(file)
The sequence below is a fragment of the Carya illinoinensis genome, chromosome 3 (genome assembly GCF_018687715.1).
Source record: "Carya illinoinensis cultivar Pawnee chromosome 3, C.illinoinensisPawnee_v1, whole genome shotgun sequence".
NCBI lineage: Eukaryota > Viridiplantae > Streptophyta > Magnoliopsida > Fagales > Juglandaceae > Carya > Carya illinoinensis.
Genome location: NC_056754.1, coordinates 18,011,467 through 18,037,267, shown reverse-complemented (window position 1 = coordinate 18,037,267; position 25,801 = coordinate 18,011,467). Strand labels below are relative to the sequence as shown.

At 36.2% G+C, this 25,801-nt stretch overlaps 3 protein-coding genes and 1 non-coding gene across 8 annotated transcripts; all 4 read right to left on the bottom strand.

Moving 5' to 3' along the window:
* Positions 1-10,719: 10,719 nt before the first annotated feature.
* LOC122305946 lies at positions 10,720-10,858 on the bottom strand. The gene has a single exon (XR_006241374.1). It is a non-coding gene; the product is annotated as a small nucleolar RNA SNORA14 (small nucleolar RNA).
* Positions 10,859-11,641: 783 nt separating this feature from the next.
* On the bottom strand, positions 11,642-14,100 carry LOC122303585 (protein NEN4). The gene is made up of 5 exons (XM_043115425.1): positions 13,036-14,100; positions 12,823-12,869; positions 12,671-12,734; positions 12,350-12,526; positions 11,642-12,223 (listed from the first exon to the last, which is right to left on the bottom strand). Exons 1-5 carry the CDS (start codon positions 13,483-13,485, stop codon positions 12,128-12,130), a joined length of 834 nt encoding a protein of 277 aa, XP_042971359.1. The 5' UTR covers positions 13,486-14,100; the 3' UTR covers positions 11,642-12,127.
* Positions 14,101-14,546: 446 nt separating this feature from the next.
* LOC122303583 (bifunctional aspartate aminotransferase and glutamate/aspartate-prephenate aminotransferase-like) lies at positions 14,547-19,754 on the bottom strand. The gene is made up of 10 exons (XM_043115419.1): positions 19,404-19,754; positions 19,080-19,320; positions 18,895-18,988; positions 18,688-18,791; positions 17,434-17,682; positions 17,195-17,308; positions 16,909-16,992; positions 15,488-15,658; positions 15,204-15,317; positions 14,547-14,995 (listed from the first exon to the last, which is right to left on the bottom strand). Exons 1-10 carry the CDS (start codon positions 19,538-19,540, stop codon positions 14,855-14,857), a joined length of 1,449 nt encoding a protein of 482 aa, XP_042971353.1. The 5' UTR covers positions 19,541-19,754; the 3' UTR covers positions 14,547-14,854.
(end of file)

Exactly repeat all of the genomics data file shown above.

The sequence below is a fragment of the Carya illinoinensis genome, chromosome 3 (genome assembly GCF_018687715.1).
Source record: "Carya illinoinensis cultivar Pawnee chromosome 3, C.illinoinensisPawnee_v1, whole genome shotgun sequence".
NCBI lineage: Eukaryota > Viridiplantae > Streptophyta > Magnoliopsida > Fagales > Juglandaceae > Carya > Carya illinoinensis.
Genome location: NC_056754.1, coordinates 18,011,467 through 18,037,267, shown reverse-complemented (window position 1 = coordinate 18,037,267; position 25,801 = coordinate 18,011,467). Strand labels below are relative to the sequence as shown.

At 36.2% G+C, this 25,801-nt stretch overlaps 3 protein-coding genes and 1 non-coding gene across 8 annotated transcripts; all 4 read right to left on the bottom strand.

Moving 5' to 3' along the window:
* Positions 1-10,719: 10,719 nt before the first annotated feature.
* LOC122305946 lies at positions 10,720-10,858 on the bottom strand. The gene has a single exon (XR_006241374.1). It is a non-coding gene; the product is annotated as a small nucleolar RNA SNORA14 (small nucleolar RNA).
* Positions 10,859-11,641: 783 nt separating this feature from the next.
* On the bottom strand, positions 11,642-14,100 carry LOC122303585 (protein NEN4). The gene is made up of 5 exons (XM_043115425.1): positions 13,036-14,100; positions 12,823-12,869; positions 12,671-12,734; positions 12,350-12,526; positions 11,642-12,223 (listed from the first exon to the last, which is right to left on the bottom strand). Exons 1-5 carry the CDS (start codon positions 13,483-13,485, stop codon positions 12,128-12,130), a joined length of 834 nt encoding a protein of 277 aa, XP_042971359.1. The 5' UTR covers positions 13,486-14,100; the 3' UTR covers positions 11,642-12,127.
* Positions 14,101-14,546: 446 nt separating this feature from the next.
* LOC122303583 (bifunctional aspartate aminotransferase and glutamate/aspartate-prephenate aminotransferase-like) lies at positions 14,547-19,754 on the bottom strand. The gene is made up of 10 exons (XM_043115419.1): positions 19,404-19,754; positions 19,080-19,320; positions 18,895-18,988; positions 18,688-18,791; positions 17,434-17,682; positions 17,195-17,308; positions 16,909-16,992; positions 15,488-15,658; positions 15,204-15,317; positions 14,547-14,995 (listed from the first exon to the last, which is right to left on the bottom strand). Exons 1-10 carry the CDS (start codon positions 19,538-19,540, stop codon positions 14,855-14,857), a joined length of 1,449 nt encoding a protein of 482 aa, XP_042971353.1. The 5' UTR covers positions 19,541-19,754; the 3' UTR covers positions 14,547-14,854.